GUEST COLUMN: Telephones have become an integral part of our lives, right or wrong
Tuesday, 08 May 2012 by Mark Magnan
The telephone, arguably one of the greatest inventions of all time. But it is a bittersweet convenience, it both assists us in our daily lives, but also leads us around. Well more like we often fashion our lives around the device.
Someone said that the telephone has turned us into a sort of Pavlov's dog. I tend to agree, it beckons and we respond. But why the fascination with a piece of electronic equipment that otherwise seems so, well, controlling of our precious time.
Initially the telephone was a major breakthrough, it allowed communication with others at a distance, and became available to the general public. Once the phone system was established and it was in most homes it changed the way we lived. If the phone rang we dropped what we were doing and ran to answer it. In those days there was no way to know who was calling.
The evolution of the telephone is an amazing story itself, from the manual switchboard to the seemingly instant connection of texting today. I was able to witness the large mechanical mechanism that actually made the connections from the old rotary dial phones. It was quite interesting. Each of the many locations were assigned to a specific house, or phone number. Each rotation of the dialing phone moved the cylindrical machine eventually coming in contact with the precise link to the phone you were dialing.
As with anything convenient, someone was eventually going to find a way to use it for their gain, and such was born the telemarketer. Which in turn made the invention of the caller ID the next biggest step. This made it easy to know if it was your grandmother calling, or someone trying to sell you a subscription for something you really don't need.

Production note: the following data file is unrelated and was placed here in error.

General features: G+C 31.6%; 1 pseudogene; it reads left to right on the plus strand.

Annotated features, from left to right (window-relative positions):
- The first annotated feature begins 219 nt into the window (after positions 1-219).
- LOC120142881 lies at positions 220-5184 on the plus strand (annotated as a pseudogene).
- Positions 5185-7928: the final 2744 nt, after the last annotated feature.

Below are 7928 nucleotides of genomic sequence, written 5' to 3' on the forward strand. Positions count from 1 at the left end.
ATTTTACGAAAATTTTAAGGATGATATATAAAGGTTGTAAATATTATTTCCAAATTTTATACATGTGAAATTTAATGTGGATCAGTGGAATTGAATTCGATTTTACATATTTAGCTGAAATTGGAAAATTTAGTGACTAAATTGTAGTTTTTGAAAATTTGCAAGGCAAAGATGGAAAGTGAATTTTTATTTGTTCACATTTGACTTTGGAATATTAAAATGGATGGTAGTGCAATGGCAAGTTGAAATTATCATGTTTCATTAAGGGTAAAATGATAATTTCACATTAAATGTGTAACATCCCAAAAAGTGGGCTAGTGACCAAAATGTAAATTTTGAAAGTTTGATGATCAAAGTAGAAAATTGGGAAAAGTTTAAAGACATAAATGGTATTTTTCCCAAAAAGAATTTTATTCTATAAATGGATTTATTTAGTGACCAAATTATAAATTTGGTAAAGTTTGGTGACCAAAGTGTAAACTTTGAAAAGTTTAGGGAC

In the good old days many homes had one phone, and it was permanently attached to the wall with a cord. There was very little privacy for most conversations. Large houses would have a couple of phones, just for the ease of answering when it rang. Gone are the days when it took longer than four rings for the person to pick up when you called them. Even the "modern" convenience had drawbacks.
Then came the "cordless" phone. No longer were you tethered to the wall with everyone else in the house listening to your conversation. You could wander into another room and speak without the worry of being overheard. This also allowed you to carry a handset with you most of the time, regardless of where you were in the house. That eliminated the mad dash for the sole telephone when it started ringing.
Then evolution took a major step, the cellphone. Granted the first ones were huge and required a giant battery, or needed to be connected to your vehicle. But now we had a communication device that could travel with your wherever you went, there was no place (with a few exceptions) in the land that you could not stay in touch with anyone else.
Quickly the cellphone went from a bag type, to ever smaller units. Until they were the ultimate thin and sleek object of desire for the modern man. Now they are being increasingly larger again, mostly to facilitate all of the jobs they are expected to perform for us. They are no longer simply a phone, they seem to contain many parts of our lives. They connect us not only with our phone contacts but also with news and many other areas of information. We can instantly chat with others, see what is new in the world, broadcast our current status, and much more. We can even see who wants to be our newest friend.
But with this source of information being sent to us in such high quantity we are being cut off more from the world that is immediately around us. This becomes a problem when we cannot put the phone down to operate our car. I have been run into, literally, many times in a store by someone that is so engrossed in their phone that they cannot see where they are going.
How I long for the day of the ringing bell, racing to the phone, knowing that it would be a pleasant surprise on the other end, then hearing that cherished voice. Even if I did have to stand in the hallway or sit in the middle of the living room. Oh, believe me I enjoy the convenience of the modern phone, being able to call anywhere in the land, from wherever I am at that point in time. But I am not one to be drawn into the empty fascination of the small glowing screen. Someone has to watch where everyone else is going, Pavlov's dog indeed.